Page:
But alas, like all plans of women and weasel (one feels one must use a w-animal here for the whole dazzling alliterative effort, but please free feel to bring the mice back. We have nothing against them. Except that we are a food blog (or something close to it), and you know, speaking of mice would be, in some cultures, considered inappropriate. Thank god, we do not believe in those cultures. In fact, we do not believe in any cultures. In fact...oh right, the track, the track. Back to it then.), this came to naught, as we had this considerate and not at all self-serving thought precisely at 10.27 pm, on the 11th of May.

By the time we finished wiping the dust off our very neglected laptop and keyed in those last two paras, it was already way-hay past 12 in the night and it was May 12 already, and much to our disappointment, we found that the world didn’t end after all (even after we drank to it, tut tut. World has no value for its word we tell you. Bad world, no hot chocolate for you!) and we all will just have to grin and bare it (Before the spelling Nazi raise their formidable eyebrows and frown, allow us to clarify that we meant to use that spelling. We are punny, see? Don’t see? Get glasses. Those thick, Woody Allen types. Then come back and read the rest of the damn post.).

Anyhow, since this post that we crafted with so much distracted love was not going to be the last thing you wonderful peoples read, we thought we might as well take our time with it. Unfortunately, that time just happened to be a little over half a year. Heh, please say you still love us (puppy eyes)! But now that the end-of-world-maybe plan is back on track, we figured we might as well dust this post out, and publish. If the world ends, this could be the last thing on your mind (which is awesome), if it doesn’t, the first thought on your mind in the new world (or the old world, with a new timetable) would be, “Oooh, food!” (which is awesomer). All things considering, good time to post.

Anyway, since we have written about 500 words of absolutely useless, but entertaining excuses, you’d think that we’d skip raving about the recipe that we are going to provide you with, don’t you? And when you think that, we will act all hurt and indignantly claim that you don't know us still. We would never short change you like that. Ever. EVER.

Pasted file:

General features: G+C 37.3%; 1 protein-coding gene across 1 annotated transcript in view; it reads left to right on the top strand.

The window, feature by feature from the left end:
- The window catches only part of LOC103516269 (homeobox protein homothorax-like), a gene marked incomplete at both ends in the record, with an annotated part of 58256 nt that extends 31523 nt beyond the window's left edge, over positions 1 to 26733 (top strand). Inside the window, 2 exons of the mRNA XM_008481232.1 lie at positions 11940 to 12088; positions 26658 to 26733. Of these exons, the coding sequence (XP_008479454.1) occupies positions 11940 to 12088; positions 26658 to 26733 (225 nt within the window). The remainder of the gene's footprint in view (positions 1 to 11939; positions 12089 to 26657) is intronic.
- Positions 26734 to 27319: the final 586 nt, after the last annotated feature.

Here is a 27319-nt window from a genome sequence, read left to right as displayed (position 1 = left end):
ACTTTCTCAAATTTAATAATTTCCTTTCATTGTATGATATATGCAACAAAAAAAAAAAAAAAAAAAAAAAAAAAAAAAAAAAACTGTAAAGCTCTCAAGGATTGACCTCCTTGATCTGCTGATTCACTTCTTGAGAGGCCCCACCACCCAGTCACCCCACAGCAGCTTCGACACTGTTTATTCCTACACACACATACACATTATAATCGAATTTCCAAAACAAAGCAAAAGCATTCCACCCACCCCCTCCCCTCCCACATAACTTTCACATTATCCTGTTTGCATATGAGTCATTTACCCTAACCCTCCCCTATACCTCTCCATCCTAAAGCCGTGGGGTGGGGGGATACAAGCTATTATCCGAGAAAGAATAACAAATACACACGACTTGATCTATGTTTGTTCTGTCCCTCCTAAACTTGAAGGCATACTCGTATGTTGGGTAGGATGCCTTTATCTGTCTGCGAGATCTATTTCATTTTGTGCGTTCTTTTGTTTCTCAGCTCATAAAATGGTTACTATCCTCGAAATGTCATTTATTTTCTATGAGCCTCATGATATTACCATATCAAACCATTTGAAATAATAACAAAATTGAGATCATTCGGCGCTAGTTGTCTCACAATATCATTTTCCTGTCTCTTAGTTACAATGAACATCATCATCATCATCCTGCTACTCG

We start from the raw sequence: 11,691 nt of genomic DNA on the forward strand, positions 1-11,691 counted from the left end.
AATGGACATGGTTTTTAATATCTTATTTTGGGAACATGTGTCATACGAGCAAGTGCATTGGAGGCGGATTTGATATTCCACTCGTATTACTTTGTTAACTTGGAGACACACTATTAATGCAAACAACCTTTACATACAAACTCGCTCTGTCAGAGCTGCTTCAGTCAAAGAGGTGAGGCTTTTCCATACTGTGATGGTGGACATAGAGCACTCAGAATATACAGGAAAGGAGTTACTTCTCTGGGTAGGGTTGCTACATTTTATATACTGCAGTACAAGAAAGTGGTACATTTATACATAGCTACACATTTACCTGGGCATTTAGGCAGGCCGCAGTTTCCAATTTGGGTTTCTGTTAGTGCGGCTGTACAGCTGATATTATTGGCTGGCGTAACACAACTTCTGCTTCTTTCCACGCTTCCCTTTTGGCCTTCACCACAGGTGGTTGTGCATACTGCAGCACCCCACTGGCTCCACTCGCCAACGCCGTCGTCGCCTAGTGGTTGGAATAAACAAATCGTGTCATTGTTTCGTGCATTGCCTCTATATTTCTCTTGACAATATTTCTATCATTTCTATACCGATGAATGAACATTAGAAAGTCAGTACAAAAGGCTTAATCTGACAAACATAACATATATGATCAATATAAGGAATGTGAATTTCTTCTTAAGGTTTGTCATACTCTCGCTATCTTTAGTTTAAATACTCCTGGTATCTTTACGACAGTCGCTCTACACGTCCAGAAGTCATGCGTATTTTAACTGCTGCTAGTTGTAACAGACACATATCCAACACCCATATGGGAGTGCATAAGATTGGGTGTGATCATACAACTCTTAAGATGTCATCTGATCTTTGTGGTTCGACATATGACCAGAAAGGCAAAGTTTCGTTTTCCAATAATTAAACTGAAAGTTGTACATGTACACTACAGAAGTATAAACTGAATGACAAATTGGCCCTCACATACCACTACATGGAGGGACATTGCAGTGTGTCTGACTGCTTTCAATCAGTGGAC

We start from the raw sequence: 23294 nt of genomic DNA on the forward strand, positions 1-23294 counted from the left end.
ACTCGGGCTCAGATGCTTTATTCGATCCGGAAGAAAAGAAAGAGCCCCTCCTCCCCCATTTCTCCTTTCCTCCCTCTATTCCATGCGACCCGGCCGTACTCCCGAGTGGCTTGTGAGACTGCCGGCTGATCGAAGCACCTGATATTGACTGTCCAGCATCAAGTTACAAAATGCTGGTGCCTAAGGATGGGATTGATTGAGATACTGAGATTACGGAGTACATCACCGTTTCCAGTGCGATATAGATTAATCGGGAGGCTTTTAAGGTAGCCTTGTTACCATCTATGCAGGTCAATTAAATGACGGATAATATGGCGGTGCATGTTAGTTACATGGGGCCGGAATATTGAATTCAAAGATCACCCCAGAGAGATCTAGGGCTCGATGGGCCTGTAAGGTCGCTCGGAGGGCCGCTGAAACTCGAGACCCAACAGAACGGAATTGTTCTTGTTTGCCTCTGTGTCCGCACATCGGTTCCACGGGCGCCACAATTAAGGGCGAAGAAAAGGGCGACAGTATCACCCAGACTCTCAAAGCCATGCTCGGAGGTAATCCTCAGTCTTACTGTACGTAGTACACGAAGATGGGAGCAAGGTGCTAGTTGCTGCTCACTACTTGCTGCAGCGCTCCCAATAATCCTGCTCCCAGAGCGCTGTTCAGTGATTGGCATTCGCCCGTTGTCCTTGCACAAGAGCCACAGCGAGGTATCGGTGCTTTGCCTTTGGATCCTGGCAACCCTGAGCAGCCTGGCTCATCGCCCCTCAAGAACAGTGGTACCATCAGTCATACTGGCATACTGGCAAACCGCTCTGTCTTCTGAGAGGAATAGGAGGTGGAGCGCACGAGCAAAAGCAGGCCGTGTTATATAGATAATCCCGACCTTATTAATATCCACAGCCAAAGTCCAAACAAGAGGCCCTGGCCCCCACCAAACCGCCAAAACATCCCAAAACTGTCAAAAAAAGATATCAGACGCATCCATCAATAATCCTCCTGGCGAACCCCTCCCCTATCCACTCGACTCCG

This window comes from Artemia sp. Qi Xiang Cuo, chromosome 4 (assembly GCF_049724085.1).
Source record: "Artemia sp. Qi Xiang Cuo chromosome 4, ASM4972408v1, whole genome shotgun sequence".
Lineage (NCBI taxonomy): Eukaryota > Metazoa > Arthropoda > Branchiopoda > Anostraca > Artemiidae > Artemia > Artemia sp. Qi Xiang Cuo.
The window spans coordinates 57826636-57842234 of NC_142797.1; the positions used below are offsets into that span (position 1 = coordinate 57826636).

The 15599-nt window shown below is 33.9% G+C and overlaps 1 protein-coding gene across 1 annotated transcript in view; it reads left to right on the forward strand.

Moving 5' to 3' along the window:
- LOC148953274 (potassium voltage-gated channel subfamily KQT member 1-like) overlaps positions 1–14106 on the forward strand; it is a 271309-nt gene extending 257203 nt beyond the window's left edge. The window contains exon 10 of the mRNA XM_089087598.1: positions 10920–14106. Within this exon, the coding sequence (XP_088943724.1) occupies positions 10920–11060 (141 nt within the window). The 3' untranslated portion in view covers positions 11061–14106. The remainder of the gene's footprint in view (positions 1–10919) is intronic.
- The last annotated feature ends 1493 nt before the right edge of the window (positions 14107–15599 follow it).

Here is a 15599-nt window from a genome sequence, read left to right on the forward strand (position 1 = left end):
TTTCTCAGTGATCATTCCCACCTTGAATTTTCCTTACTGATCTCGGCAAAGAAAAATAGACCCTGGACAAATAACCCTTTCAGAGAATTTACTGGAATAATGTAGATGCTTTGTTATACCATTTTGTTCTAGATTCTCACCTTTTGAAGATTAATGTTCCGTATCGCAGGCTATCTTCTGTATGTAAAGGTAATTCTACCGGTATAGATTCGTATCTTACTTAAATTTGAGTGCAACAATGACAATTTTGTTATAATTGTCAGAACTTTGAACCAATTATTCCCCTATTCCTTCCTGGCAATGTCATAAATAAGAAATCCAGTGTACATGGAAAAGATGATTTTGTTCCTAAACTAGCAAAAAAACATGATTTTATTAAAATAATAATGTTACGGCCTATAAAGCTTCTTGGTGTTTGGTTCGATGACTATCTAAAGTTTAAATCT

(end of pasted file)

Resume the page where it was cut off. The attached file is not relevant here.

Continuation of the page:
Have we ever told you that we love the Internet? We are not going off the track again, we promise this will all make sense (in the end. If it does not make sense, remember, it is probably not the end.). We haven’t? Well, we do.  And why wouldn’t we, it’s awesome! You know what else we love? Food, that’s what. And why wouldn’t we, it’s awesome! We love eating it, making it, looking at it, reading about it, talking about it, breathing it, carrying it on our hips and other less flattering parts of our body, and of course, writing about it every once (or twice) in a while on this blog.

So one of those days when we were jumping from one food blog to the next and drooling all over our poor laptop looking at the gorgeous food that other people were making and eating, we stumbled across a certain post (which we cannot seem to be able to find out now, and it is driving us bloody nuts!) in this blog. And it called out to us. And since this was around the time when we were in our fight-the-December-induced-free-floating-depression-with-food phase, we decided to be brave and actually try this. The recipe was for baked fish with vegetables. There were only a few small hitches in our plan, namely:

a. The recipe was made in a tagine. We didn’t have a tagine or anything close to it. In fact, we had just googled tagine a very little while ago.

b. We didn’t really have an oven to use instead of the tagine.
c. Fish was really not our area of expertise. In fact, one of us (name withheld to protect the said one of us’ privacy, and ermmm, self worth) has always been mildly terrified at the thought of fish.